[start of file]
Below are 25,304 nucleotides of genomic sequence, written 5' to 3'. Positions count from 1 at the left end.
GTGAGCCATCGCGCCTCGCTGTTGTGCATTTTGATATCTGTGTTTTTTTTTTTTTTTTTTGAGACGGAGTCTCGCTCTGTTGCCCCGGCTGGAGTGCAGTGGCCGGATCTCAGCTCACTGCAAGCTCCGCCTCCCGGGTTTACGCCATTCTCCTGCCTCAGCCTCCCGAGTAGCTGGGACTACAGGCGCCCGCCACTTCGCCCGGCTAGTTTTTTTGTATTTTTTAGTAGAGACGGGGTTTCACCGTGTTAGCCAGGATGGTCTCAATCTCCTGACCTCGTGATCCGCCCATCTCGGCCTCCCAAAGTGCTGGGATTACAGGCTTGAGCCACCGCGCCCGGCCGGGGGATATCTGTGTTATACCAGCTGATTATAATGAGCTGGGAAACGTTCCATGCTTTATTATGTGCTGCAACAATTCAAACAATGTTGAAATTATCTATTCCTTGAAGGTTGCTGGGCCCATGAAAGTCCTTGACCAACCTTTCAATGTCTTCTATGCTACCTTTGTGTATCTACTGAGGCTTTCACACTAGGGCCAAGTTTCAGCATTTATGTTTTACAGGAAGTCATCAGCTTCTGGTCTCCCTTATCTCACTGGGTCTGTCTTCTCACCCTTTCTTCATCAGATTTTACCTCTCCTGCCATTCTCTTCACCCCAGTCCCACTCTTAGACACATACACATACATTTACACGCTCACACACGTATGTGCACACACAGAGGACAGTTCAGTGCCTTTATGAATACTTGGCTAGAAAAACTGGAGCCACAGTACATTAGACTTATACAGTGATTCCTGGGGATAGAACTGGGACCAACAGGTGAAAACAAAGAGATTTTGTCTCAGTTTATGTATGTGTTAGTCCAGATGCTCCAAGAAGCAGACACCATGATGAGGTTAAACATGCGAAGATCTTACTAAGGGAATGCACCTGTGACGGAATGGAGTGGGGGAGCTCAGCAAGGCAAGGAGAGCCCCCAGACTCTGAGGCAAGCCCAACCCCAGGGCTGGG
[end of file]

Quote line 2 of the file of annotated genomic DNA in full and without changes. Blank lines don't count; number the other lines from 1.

GTGAGCCATCGCGCCTCGCTGTTGTGCATTTTGATATCTGTGTTTTTTTTTTTTTTTTTTGAGACGGAGTCTCGCTCTGTTGCCCCGGCTGGAGTGCAGTGGCCGGATCTCAGCTCACTGCAAGCTCCGCCTCCCGGGTTTACGCCATTCTCCTGCCTCAGCCTCCCGAGTAGCTGGGACTACAGGCGCCCGCCACTTCGCCCGGCTAGTTTTTTTGTATTTTTTAGTAGAGACGGGGTTTCACCGTGTTAGCCAGGATGGTCTCAATCTCCTGACCTCGTGATCCGCCCATCTCGGCCTCCCAAAGTGCTGGGATTACAGGCTTGAGCCACCGCGCCCGGCCGGGGGATATCTGTGTTATACCAGCTGATTATAATGAGCTGGGAAACGTTCCATGCTTTATTATGTGCTGCAACAATTCAAACAATGTTGAAATTATCTATTCCTTGAAGGTTGCTGGGCCCATGAAAGTCCTTGACCAACCTTTCAATGTCTTCTATGCTACCTTTGTGTATCTACTGAGGCTTTCACACTAGGGCCAAGTTTCAGCATTTATGTTTTACAGGAAGTCATCAGCTTCTGGTCTCCCTTATCTCACTGGGTCTGTCTTCTCACCCTTTCTTCATCAGATTTTACCTCTCCTGCCATTCTCTTCACCCCAGTCCCACTCTTAGACACATACACATACATTTACACGCTCACACACGTATGTGCACACACAGAGGACAGTTCAGTGCCTTTATGAATACTTGGCTAGAAAAACTGGAGCCACAGTACATTAGACTTATACAGTGATTCCTGGGGATAGAACTGGGACCAACAGGTGAAAACAAAGAGATTTTGTCTCAGTTTATGTATGTGTTAGTCCAGATGCTCCAAGAAGCAGACACCATGATGAGGTTAAACATGCGAAGATCTTACTAAGGGAATGCACCTGTGACGGAATGGAGTGGGGGAGCTCAGCAAGGCAAGGAGAGCCCCCAGACTCTGAGGCAAGCCCAACCCCAGGGCTGGG